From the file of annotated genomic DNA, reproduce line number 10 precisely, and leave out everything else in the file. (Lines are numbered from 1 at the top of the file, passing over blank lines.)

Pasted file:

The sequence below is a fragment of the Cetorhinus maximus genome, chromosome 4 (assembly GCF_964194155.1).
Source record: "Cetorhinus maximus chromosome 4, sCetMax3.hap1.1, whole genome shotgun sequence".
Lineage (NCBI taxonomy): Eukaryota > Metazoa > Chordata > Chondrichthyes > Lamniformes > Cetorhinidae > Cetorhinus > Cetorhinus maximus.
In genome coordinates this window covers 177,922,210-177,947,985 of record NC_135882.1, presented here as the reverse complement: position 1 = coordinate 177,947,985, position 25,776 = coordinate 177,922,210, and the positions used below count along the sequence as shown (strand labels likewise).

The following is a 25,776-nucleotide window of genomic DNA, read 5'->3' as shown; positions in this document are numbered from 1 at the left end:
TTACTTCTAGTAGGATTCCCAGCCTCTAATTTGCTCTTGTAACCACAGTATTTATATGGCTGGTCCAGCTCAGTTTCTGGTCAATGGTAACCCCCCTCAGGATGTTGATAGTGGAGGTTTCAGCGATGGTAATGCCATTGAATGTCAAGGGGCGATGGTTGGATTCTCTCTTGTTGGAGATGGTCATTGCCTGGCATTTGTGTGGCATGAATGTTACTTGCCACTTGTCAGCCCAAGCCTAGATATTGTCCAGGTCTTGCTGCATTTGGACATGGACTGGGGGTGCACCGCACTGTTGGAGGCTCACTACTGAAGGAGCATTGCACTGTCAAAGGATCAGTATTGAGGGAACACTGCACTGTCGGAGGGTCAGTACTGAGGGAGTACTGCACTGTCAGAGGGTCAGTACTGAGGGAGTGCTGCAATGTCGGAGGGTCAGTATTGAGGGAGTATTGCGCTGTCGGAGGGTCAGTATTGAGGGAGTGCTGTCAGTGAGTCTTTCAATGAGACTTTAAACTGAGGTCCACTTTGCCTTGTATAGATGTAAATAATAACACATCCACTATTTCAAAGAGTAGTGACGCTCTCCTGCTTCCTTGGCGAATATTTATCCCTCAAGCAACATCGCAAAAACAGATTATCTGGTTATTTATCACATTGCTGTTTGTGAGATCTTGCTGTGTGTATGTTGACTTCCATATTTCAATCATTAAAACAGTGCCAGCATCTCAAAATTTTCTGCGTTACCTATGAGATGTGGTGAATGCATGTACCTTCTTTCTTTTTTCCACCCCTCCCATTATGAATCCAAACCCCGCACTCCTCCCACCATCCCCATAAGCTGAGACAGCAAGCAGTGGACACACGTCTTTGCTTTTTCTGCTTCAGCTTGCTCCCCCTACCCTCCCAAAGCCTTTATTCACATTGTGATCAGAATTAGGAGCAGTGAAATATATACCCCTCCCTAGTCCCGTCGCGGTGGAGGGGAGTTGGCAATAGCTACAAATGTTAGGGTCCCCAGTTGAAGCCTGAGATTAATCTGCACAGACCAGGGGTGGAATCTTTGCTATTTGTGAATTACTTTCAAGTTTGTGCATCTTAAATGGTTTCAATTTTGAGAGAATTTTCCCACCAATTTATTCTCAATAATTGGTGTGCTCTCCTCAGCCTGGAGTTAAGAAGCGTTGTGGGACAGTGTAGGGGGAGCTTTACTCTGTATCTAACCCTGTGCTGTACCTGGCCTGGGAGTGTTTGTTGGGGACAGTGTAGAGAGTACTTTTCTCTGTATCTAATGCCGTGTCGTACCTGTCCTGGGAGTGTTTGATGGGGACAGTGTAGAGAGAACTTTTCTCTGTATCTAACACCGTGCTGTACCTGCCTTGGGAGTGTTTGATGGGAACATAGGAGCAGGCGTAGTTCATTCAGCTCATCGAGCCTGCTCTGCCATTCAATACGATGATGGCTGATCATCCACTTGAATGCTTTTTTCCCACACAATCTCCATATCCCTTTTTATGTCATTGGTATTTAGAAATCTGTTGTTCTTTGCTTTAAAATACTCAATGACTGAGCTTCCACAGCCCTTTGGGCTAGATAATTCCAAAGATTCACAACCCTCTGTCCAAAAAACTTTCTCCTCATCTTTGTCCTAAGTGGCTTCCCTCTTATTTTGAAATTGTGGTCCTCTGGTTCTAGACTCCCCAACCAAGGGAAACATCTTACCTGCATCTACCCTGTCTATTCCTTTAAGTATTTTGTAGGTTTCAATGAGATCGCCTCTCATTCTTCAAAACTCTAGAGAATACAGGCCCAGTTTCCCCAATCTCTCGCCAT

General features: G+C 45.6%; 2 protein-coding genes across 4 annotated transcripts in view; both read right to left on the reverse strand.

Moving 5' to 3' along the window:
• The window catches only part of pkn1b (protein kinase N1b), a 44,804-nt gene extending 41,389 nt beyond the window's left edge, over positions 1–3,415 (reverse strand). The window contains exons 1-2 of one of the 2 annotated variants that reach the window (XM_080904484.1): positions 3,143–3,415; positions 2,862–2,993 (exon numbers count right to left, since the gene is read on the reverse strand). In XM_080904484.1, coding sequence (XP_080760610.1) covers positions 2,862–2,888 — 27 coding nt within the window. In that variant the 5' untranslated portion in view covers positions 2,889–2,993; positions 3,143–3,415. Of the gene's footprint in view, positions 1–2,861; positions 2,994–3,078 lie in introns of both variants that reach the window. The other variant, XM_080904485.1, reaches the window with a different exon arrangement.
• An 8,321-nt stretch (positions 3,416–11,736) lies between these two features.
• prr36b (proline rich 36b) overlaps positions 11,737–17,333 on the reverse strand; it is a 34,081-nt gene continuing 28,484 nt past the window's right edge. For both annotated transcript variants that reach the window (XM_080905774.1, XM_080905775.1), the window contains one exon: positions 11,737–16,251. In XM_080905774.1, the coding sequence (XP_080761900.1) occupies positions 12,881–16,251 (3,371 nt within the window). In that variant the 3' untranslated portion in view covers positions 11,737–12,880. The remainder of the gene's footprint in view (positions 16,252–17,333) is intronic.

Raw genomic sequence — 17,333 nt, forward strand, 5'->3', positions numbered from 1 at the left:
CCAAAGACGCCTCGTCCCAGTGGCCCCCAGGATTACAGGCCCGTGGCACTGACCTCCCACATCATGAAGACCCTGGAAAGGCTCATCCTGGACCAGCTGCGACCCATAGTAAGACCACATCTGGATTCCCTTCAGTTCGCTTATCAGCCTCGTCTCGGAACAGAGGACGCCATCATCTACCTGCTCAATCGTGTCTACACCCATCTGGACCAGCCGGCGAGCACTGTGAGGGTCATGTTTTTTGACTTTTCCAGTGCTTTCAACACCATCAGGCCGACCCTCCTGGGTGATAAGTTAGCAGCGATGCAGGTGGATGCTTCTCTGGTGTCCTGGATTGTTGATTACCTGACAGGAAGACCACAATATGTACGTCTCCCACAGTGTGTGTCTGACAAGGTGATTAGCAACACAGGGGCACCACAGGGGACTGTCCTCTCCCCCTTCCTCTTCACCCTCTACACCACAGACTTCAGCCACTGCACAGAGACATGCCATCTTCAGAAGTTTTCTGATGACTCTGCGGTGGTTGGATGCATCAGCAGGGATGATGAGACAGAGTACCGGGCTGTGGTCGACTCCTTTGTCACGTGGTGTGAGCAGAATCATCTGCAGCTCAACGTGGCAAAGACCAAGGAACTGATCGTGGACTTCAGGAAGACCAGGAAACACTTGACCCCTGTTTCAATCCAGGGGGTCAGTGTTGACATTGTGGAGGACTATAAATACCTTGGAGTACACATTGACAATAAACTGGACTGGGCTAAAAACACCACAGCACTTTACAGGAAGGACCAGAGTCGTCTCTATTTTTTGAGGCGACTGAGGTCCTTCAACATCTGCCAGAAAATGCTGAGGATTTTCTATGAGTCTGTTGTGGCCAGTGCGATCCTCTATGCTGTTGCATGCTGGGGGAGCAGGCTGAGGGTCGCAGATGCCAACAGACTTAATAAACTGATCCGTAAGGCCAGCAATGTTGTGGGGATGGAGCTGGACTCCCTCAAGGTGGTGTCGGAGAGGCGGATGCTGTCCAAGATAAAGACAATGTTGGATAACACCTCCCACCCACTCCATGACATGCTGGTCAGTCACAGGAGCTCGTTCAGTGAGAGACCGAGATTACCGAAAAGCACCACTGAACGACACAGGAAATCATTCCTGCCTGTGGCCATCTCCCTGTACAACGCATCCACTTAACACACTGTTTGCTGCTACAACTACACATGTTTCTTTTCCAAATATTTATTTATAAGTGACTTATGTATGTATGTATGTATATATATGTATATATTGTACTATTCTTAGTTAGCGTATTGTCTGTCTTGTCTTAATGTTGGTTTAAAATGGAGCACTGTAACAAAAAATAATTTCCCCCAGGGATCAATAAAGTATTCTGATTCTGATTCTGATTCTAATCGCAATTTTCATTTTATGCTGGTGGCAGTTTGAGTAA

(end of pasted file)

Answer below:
• An 8,321-nt stretch (positions 3,416–11,736) lies between these two features.